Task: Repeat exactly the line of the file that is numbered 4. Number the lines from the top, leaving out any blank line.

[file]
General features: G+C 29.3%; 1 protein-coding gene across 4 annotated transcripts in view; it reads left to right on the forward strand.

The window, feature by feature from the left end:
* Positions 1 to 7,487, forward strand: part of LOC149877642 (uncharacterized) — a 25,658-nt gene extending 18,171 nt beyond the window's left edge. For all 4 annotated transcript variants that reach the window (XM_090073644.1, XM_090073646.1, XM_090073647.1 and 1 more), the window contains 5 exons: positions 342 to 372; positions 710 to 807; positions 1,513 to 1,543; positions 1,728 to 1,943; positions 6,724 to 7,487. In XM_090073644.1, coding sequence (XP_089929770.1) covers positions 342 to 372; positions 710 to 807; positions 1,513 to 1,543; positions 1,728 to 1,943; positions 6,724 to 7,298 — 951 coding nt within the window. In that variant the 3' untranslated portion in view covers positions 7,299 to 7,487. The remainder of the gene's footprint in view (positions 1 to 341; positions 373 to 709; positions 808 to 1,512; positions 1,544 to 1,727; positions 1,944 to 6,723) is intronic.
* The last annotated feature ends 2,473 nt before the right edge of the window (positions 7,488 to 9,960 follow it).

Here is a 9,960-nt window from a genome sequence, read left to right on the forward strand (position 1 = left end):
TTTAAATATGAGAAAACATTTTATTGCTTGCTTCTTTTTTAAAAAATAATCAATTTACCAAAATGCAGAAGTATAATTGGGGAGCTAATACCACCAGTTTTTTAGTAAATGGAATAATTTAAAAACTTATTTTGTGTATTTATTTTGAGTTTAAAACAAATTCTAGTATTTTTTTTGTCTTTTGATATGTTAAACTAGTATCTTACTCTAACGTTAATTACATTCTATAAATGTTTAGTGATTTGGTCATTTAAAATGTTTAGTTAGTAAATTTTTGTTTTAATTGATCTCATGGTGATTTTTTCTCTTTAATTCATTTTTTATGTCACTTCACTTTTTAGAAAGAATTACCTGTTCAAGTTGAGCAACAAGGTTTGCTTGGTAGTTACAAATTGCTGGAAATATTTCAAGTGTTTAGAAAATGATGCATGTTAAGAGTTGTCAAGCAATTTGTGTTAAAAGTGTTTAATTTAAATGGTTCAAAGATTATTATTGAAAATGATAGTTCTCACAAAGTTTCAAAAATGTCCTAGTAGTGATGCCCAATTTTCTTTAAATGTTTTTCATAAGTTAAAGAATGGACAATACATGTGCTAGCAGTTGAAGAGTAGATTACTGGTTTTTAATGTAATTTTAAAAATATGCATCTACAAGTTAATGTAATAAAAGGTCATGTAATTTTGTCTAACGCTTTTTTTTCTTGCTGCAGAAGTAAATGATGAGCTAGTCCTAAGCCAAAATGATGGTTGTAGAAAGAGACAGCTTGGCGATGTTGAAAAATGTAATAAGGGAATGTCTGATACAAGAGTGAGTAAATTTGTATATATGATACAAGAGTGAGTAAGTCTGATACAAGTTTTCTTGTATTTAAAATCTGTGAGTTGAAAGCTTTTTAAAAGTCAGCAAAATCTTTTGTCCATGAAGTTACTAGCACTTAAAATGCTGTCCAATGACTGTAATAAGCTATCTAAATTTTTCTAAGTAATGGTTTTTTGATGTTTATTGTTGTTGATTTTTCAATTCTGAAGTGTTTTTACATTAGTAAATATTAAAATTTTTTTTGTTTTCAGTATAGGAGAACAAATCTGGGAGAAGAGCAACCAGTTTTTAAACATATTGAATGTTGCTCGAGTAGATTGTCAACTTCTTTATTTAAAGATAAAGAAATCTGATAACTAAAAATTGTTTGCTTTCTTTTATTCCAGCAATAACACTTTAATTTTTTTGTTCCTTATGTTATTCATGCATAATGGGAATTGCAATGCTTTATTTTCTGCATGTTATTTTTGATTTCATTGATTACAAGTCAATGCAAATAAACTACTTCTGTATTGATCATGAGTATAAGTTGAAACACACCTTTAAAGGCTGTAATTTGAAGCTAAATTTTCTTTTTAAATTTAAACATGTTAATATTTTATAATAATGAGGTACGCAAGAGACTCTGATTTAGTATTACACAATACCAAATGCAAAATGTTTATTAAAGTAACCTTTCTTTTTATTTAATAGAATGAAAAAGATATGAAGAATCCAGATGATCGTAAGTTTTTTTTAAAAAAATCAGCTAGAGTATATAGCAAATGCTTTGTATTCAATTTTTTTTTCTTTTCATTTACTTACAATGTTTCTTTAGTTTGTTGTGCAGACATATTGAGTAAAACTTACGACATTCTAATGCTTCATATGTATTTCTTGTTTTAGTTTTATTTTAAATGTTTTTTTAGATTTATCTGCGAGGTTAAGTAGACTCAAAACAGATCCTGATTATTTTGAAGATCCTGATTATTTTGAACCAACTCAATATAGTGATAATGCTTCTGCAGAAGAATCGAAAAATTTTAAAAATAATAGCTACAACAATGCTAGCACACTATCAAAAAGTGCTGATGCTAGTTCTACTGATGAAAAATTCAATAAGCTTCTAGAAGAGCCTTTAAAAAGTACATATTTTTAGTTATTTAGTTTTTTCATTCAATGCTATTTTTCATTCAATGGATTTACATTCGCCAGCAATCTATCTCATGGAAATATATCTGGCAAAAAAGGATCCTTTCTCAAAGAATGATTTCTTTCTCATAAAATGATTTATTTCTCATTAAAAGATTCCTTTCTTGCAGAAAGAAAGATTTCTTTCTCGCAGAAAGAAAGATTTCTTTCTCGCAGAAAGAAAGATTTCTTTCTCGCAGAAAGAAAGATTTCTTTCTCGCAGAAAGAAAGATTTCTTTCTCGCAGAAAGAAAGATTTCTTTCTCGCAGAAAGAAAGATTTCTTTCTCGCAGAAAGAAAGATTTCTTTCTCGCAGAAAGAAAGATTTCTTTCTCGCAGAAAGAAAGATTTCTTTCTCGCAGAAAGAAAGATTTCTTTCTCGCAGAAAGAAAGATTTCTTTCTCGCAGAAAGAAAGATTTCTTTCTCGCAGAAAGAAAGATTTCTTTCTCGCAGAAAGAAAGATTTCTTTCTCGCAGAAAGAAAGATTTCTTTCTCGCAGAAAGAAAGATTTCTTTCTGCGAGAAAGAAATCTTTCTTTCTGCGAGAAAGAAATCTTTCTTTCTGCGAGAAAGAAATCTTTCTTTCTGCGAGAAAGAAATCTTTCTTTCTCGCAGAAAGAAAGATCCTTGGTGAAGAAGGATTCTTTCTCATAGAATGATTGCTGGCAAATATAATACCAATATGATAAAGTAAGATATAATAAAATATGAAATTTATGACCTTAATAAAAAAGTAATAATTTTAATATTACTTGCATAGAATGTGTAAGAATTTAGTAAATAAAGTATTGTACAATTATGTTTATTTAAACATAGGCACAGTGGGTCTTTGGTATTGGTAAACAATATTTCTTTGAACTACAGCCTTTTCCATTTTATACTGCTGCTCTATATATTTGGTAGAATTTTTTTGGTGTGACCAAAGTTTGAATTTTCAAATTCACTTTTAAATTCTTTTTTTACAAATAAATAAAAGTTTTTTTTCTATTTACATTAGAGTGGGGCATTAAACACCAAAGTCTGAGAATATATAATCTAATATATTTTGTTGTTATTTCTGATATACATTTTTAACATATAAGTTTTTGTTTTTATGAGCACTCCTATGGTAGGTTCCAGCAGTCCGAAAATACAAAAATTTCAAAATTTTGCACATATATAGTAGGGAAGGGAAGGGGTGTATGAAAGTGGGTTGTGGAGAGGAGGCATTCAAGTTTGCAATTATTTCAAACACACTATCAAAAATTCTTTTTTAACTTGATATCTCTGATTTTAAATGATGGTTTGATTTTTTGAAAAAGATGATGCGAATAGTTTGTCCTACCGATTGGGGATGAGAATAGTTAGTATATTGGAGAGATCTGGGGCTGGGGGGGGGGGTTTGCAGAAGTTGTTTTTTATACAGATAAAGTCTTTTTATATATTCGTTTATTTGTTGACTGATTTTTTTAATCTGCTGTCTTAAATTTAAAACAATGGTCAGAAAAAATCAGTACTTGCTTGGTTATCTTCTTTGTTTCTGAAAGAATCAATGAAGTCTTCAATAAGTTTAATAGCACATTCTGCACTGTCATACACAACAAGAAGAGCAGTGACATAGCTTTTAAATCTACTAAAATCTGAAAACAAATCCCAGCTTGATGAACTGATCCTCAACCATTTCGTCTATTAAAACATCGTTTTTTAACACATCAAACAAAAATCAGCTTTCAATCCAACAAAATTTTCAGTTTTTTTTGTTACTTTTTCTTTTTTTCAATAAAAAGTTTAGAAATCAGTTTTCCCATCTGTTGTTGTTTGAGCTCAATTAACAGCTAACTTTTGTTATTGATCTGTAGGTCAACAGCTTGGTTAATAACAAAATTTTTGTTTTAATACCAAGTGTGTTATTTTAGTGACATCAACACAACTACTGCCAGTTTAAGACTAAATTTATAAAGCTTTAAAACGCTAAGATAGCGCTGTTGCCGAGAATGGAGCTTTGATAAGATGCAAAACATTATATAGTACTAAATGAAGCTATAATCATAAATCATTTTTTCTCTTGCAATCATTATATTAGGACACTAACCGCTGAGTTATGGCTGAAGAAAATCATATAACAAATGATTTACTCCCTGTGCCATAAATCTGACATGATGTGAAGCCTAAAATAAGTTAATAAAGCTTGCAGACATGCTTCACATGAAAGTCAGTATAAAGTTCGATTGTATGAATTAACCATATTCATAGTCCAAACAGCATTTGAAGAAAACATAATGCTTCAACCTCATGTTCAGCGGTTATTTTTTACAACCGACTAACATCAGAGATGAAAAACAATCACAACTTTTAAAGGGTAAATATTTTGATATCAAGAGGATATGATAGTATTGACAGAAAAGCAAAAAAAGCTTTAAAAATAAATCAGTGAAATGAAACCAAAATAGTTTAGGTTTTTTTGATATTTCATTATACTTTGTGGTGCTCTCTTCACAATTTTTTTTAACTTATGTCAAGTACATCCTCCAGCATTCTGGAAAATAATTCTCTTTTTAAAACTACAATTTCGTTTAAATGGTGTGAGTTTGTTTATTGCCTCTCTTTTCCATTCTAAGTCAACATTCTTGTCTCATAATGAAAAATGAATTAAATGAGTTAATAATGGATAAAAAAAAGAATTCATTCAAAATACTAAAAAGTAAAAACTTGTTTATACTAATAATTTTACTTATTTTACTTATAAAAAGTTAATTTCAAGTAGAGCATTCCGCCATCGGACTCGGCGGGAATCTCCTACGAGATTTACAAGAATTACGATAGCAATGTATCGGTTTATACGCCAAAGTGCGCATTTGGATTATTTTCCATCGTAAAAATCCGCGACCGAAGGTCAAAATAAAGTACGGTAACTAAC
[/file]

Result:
* The last annotated feature ends 2,473 nt before the right edge of the window (positions 7,488 to 9,960 follow it).